The NWT likes to use the phrase “critical times” rather than the more accurate “difficult times”, because it ramps the stress level up a notch. If a family member is in the hospital and the doctor says that his situation is “critical,” you know that is much more serious than simply “difficult.” So, if the situation in the last days is no longer just difficult, but critical, one wonders what comes after critical. Fatal?
What was Jesus really saying when he told his disciples to seek the Kingdom of God and His righteousness and not worry about accumulating wealth beyond the day’s needs? He was grooming his disciples to become kings and priests, to rule over, heal, judge and reconcile countless millions who would be resurrected to life on earth under the kingdom of God. To do so, these would have to be declared righteous by God. But that declaration doesn’t come automatically. We have to maintain faith in the name of Jesus and follow in his footsteps, carrying a metaphorical cross or stake denoting our willingness to abandon all things and even suffer shame for the sake of his name. (He 12:1-3; Lu 9:23)
Unfortunately, in their desire to present a fine front to the elders by turning in a good field service report, Witnesses often forget the more important things such as caring for the weak and needy in their tribulation. Being there for one who is suffering might mean taking precious time away from the preaching work, thus not making one’s time. So the weak, needy, depressed and suffering ones are overlooked in favor of the preaching work. I have seen this occur far too often for it to be the exception to the rule. Such an attitude may present a form of Godly devotion, but it is not in fact seeking God’s righteousness, nor does it advance the true interests of God’s kingdom. (2Ti 3:5) It may advance the interests of the Organization, which in the eye of many is synonymous with the Kingdom of God, but is Jehovah such a hard taskmaster that he cares little for those who fall by the wayside just so the statistical report looks better at year end?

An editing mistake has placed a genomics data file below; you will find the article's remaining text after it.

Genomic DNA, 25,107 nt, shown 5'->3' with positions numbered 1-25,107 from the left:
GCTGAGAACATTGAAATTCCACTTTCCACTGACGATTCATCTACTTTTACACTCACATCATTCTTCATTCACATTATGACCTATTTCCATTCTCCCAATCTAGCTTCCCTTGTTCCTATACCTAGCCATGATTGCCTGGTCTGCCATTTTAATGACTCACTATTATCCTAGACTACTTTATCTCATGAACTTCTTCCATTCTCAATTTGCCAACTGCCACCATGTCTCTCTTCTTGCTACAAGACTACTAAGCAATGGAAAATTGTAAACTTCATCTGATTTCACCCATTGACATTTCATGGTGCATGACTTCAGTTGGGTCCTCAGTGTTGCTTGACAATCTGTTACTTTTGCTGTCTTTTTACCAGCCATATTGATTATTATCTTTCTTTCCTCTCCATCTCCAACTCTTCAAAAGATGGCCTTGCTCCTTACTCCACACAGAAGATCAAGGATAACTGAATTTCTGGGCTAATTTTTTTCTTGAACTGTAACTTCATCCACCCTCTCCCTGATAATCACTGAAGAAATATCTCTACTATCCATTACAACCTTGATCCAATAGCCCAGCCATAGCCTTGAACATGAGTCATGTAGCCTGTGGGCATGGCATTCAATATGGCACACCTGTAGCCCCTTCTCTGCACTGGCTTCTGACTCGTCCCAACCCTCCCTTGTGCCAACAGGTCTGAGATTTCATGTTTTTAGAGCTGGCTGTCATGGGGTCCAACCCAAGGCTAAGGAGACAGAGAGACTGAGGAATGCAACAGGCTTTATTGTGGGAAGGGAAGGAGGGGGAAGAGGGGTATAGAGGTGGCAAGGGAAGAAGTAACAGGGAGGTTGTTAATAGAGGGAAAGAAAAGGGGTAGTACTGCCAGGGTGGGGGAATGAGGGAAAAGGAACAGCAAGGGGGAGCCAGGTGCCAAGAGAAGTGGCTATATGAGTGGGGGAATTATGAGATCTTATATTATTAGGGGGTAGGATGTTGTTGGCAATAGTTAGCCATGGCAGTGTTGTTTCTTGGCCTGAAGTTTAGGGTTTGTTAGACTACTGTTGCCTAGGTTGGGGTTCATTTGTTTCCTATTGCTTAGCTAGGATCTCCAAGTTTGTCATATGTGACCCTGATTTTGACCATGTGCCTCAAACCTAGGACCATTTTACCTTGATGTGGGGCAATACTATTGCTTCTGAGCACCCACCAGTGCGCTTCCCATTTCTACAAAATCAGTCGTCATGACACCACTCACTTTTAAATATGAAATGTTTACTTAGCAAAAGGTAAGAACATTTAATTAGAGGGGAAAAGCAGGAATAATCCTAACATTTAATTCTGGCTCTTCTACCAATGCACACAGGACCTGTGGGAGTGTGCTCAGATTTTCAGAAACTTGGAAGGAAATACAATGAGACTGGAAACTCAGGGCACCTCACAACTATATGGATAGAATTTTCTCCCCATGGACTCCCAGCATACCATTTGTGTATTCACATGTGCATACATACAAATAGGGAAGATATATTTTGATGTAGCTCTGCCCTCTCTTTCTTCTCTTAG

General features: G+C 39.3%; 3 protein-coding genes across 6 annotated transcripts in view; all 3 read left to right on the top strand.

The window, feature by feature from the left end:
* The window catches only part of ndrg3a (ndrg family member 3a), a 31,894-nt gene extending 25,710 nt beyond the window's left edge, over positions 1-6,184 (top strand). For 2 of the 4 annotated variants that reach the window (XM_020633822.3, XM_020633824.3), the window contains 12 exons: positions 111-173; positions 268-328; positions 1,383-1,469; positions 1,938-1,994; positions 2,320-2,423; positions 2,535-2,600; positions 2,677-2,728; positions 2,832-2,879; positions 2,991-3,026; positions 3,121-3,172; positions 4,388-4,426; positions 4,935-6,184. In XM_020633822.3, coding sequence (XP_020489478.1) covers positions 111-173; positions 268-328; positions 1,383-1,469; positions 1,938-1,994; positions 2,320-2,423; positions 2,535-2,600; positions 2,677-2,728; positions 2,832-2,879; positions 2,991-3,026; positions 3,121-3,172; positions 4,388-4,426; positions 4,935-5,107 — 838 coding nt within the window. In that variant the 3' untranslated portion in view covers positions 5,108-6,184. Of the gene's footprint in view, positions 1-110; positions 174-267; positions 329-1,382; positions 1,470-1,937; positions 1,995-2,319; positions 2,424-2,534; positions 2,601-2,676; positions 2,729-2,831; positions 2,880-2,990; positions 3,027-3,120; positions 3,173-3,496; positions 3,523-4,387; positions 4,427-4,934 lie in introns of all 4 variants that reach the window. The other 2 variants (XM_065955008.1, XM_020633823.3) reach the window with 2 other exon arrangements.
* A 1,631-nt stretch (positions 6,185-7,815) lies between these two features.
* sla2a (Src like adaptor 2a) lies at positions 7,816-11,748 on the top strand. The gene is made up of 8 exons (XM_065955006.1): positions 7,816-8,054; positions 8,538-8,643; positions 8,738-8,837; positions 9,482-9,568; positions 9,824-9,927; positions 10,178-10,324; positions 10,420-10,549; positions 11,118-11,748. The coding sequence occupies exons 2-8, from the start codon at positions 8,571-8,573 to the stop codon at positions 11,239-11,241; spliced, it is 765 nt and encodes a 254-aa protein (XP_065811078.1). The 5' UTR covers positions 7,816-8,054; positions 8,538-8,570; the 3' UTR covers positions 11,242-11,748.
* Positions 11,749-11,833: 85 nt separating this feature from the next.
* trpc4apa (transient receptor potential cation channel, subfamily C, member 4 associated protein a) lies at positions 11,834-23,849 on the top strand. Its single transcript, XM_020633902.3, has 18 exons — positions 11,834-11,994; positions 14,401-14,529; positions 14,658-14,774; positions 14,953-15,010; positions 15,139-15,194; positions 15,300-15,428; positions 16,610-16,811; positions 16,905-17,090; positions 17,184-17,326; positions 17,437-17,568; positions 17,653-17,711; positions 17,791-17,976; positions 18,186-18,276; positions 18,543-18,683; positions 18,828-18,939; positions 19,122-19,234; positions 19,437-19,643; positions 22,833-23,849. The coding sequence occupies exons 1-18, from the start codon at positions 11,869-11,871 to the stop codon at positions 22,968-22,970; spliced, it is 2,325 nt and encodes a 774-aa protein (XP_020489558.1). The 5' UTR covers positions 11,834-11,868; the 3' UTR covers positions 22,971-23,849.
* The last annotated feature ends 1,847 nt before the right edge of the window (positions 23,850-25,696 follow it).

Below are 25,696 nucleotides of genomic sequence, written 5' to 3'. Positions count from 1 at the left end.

When Paul gave his excellent counsel to married couples, he started off by saying, “Be in subjection to one another.” (Eph 5:21) That means that we put the interests of our mate as well as our brothers and sisters in the congregation above our own. However, subjecting ourselves to artificial requirements like hourly quotas…not so much? In fact, you’ll find nothing in Scripture to support the idea. It is from men.
We all do well to ponder these passages and see how they might apply in our own lives:
“. . .And this is what I continue praying, that YOUR love may abound yet more and more with accurate knowledge and full discernment; 10 that YOU may make sure of the more important things, so that YOU may be flawless and not be stumbling others up to the day of Christ, 11 and may be filled with righteous fruit, which is through Jesus Christ, to God’s glory and praise.” (Php 1:9-11)
“. . .The form of worship that is clean and undefiled from the standpoint of our God and Father is this: to look after orphans and widows in their tribulation, and to keep oneself without spot from the world.” (Jas 1:27)
“. . .yes, when they came to know the undeserved kindness that was given me, James and Ceʹphas and John, the ones who seemed to be pillars, gave me and Barʹna·bas the right hand of sharing together, that we should go to the nations, but they to those who are circumcised. Only we should keep the poor in mind. This very thing I have also earnestly endeavored to do.” (Ga 2:9, 10)